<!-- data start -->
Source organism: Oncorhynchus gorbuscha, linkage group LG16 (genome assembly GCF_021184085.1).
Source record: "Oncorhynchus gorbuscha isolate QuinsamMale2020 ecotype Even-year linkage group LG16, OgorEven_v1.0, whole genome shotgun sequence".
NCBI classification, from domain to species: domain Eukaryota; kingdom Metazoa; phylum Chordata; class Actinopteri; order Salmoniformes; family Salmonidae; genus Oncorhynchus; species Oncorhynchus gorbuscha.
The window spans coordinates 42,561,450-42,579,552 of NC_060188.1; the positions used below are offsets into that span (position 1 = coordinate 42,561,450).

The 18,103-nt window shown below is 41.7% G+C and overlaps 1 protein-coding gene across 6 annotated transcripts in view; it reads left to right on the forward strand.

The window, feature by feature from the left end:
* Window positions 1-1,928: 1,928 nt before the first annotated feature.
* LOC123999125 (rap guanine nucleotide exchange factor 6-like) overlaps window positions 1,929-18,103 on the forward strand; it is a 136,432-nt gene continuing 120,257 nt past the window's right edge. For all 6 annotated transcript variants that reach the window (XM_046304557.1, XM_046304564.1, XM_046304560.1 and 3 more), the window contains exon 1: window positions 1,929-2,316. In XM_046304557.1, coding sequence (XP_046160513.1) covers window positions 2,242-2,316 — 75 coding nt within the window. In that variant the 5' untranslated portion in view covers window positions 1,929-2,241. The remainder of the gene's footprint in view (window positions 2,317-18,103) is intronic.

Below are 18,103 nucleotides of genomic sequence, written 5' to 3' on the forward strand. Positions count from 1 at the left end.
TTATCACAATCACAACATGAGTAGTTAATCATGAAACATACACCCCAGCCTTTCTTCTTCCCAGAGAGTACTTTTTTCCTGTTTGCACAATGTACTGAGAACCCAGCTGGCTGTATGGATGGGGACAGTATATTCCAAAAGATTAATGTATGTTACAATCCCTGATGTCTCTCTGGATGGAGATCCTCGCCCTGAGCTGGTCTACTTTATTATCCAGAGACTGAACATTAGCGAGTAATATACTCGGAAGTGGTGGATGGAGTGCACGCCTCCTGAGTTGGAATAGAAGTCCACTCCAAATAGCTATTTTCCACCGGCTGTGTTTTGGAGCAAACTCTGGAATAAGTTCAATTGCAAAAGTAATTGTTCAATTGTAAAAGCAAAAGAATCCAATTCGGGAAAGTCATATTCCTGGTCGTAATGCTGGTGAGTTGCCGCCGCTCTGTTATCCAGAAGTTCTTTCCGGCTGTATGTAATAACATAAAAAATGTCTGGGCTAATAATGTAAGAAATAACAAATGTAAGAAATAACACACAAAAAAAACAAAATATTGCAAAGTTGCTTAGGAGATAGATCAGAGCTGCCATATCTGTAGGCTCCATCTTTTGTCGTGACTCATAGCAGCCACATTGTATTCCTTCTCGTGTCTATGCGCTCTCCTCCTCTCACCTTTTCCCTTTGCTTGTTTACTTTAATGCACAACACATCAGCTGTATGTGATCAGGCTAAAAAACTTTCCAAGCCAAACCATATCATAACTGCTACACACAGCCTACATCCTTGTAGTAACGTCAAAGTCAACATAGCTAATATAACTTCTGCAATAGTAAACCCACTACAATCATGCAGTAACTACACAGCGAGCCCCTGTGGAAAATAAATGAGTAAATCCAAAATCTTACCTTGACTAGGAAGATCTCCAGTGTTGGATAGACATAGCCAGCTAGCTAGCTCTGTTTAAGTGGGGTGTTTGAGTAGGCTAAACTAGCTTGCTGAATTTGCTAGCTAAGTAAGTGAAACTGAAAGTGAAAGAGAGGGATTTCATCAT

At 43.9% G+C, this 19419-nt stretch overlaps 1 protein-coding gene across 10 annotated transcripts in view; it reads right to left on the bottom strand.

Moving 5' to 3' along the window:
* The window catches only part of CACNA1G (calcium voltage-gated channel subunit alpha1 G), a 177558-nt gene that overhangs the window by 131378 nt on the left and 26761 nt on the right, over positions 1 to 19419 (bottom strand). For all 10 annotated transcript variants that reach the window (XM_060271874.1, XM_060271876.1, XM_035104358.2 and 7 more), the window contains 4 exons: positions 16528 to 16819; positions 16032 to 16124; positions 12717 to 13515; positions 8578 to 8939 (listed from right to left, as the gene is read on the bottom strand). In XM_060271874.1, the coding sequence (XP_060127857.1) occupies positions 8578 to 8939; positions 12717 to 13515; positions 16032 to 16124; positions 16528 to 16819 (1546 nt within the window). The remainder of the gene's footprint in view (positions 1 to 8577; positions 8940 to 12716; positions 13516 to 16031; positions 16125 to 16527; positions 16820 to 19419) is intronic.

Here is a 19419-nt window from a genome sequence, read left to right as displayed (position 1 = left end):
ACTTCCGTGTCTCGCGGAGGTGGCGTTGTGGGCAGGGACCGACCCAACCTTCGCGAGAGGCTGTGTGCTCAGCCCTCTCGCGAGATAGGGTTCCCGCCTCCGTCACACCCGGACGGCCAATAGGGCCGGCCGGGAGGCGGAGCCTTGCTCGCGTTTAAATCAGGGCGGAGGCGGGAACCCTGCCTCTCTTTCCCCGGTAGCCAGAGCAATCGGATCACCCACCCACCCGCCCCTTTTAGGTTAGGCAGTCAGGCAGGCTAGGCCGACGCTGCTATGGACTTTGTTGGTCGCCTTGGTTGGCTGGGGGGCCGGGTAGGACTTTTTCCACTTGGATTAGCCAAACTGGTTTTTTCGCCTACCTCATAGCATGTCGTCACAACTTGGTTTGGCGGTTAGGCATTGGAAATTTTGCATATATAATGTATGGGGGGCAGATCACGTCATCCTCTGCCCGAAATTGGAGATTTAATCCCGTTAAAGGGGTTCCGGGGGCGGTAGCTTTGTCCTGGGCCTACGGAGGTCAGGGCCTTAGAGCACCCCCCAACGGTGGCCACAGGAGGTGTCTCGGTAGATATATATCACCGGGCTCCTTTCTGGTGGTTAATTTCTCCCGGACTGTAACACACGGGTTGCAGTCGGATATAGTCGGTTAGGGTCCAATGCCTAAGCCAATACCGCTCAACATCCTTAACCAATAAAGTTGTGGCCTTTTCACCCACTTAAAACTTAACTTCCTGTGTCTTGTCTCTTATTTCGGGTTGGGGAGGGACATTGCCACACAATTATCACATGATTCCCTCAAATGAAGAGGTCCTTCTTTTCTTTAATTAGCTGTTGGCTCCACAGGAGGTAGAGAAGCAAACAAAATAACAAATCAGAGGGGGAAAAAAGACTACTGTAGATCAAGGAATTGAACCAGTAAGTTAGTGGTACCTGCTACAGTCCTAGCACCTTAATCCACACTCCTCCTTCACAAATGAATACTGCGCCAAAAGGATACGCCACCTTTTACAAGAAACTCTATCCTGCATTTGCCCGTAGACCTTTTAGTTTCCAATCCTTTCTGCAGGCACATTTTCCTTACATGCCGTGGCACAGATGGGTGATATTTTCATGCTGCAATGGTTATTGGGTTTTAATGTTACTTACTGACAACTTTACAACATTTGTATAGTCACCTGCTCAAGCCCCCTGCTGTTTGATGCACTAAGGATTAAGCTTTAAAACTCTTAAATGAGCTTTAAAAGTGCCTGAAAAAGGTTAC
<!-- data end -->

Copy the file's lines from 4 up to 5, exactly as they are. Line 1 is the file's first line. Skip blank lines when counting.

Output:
The window spans coordinates 42,561,450-42,579,552 of NC_060188.1; the positions used below are offsets into that span (position 1 = coordinate 42,561,450).

The 18,103-nt window shown below is 41.7% G+C and overlaps 1 protein-coding gene across 6 annotated transcripts in view; it reads left to right on the forward strand.